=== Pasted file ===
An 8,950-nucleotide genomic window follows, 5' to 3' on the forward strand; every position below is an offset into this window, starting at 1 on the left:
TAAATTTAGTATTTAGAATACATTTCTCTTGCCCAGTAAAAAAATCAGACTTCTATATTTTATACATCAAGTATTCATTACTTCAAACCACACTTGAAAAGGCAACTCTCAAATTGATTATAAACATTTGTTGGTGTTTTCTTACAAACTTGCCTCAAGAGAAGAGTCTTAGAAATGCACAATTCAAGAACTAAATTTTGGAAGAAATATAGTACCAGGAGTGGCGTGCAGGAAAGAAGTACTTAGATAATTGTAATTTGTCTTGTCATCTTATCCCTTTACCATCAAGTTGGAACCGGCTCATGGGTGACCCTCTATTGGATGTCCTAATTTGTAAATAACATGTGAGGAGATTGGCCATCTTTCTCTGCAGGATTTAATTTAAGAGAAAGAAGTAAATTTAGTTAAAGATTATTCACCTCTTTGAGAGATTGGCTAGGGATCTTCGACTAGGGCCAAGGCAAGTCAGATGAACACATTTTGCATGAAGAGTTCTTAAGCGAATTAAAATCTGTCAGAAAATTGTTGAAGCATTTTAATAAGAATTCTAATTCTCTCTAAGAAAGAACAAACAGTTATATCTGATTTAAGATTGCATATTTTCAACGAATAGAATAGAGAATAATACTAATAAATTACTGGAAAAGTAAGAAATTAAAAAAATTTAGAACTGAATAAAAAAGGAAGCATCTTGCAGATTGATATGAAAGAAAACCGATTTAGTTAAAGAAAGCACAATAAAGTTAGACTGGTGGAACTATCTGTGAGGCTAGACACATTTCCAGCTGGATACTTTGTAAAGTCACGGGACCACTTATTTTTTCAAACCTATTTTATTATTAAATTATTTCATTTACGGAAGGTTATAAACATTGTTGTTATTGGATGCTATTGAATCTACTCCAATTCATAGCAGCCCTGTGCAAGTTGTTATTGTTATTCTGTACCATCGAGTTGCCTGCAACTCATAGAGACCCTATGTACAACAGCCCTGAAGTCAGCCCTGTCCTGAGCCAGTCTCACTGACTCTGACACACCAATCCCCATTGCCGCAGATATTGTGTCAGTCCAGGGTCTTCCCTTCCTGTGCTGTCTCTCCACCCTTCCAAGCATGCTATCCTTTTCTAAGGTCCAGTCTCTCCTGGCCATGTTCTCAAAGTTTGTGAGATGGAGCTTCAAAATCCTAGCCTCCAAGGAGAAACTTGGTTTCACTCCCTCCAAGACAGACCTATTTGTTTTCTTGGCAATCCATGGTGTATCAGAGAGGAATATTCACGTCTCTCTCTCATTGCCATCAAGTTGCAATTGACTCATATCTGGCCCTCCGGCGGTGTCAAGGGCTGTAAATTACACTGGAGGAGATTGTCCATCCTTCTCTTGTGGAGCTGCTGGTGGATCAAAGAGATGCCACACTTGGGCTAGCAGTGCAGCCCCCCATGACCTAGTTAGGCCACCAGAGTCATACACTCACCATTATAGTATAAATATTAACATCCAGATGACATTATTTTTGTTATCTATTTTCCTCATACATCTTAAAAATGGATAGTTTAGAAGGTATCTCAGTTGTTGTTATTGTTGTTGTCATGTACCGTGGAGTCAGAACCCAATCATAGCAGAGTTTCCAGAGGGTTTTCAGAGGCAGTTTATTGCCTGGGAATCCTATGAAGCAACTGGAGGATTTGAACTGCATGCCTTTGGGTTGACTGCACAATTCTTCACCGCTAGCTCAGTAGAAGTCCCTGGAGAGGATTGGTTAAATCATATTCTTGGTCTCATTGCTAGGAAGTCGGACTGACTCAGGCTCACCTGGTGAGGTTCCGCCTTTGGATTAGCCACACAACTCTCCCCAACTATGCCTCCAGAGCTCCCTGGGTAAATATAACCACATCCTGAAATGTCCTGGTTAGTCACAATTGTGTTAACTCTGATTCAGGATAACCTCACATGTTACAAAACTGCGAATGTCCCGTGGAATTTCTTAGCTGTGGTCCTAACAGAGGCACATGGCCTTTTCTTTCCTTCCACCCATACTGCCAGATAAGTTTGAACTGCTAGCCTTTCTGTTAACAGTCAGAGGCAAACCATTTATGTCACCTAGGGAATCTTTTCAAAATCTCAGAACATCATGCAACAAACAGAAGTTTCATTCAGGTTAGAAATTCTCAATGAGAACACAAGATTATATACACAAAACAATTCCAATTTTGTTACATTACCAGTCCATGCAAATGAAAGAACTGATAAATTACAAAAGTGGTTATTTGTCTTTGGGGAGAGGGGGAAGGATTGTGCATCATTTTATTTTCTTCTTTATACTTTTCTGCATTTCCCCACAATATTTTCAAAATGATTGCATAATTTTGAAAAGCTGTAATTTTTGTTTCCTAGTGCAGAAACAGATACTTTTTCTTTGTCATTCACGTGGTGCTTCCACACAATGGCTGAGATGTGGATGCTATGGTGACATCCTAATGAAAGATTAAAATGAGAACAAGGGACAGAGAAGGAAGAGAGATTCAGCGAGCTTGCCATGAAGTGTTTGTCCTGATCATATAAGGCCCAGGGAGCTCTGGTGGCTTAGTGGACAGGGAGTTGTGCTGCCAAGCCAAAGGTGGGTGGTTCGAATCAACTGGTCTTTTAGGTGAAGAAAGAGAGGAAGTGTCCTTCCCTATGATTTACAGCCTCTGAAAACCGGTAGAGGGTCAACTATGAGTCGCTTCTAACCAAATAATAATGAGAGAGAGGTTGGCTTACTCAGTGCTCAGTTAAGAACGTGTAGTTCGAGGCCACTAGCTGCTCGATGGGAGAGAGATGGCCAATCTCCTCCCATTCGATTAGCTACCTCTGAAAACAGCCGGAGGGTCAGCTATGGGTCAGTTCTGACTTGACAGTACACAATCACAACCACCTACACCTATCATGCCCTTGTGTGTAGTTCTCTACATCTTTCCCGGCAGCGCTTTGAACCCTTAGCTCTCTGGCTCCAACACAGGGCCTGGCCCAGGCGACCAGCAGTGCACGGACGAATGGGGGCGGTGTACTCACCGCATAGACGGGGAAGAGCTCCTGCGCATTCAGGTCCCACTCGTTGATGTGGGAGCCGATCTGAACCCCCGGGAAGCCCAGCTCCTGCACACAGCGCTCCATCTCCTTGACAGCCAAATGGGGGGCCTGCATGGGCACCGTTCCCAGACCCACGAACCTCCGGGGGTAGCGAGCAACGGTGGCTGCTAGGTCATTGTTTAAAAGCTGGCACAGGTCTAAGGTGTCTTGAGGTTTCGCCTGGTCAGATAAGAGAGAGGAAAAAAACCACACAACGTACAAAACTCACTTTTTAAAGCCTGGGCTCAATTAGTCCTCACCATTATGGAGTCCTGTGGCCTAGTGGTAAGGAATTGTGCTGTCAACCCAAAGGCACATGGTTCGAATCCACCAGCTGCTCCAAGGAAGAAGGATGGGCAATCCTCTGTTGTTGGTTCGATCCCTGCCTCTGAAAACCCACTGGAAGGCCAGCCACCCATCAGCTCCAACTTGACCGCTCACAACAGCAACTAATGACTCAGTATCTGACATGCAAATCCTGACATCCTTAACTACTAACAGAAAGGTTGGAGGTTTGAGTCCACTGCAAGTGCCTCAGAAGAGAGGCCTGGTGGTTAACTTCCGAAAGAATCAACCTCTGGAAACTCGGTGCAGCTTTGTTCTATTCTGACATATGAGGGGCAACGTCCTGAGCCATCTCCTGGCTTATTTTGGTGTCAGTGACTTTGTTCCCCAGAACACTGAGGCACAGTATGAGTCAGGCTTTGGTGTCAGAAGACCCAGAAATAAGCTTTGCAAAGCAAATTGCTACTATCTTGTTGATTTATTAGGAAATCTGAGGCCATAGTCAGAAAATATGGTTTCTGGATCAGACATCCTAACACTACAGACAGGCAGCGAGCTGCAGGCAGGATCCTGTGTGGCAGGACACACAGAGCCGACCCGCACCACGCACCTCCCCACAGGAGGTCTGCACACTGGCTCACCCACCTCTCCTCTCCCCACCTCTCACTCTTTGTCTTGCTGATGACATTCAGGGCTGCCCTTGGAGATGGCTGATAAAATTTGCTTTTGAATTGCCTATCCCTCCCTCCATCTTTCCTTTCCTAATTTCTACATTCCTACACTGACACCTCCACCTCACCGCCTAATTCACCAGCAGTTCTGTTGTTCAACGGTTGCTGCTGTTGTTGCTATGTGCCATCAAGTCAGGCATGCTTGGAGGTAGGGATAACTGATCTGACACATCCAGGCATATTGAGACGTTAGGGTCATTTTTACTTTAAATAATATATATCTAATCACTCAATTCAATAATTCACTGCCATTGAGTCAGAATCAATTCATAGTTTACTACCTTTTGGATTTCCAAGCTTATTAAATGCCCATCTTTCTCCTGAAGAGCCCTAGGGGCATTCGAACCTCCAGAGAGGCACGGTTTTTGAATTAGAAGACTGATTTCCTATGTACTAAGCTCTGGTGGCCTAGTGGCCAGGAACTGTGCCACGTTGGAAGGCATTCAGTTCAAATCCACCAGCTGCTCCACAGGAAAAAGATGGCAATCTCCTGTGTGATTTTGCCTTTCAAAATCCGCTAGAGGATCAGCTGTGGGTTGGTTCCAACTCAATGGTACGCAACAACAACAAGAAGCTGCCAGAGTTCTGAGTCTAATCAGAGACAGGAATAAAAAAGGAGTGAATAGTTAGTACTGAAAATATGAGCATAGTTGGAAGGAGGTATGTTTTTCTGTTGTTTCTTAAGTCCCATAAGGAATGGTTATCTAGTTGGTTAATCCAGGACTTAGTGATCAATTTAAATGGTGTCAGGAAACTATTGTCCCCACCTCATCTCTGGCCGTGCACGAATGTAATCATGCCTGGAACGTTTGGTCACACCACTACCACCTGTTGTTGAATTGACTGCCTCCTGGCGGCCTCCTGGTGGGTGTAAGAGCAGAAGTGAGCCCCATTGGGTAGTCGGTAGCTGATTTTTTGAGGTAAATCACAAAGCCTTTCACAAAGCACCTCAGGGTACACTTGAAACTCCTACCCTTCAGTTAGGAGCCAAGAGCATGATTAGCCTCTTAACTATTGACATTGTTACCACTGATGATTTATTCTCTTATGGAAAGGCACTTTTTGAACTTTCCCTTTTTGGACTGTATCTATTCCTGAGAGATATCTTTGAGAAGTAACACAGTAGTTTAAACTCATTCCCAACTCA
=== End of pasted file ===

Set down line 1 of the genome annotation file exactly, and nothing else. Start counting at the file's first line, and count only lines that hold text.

An 8,950-nucleotide genomic window follows, 5' to 3' on the forward strand; every position below is an offset into this window, starting at 1 on the left: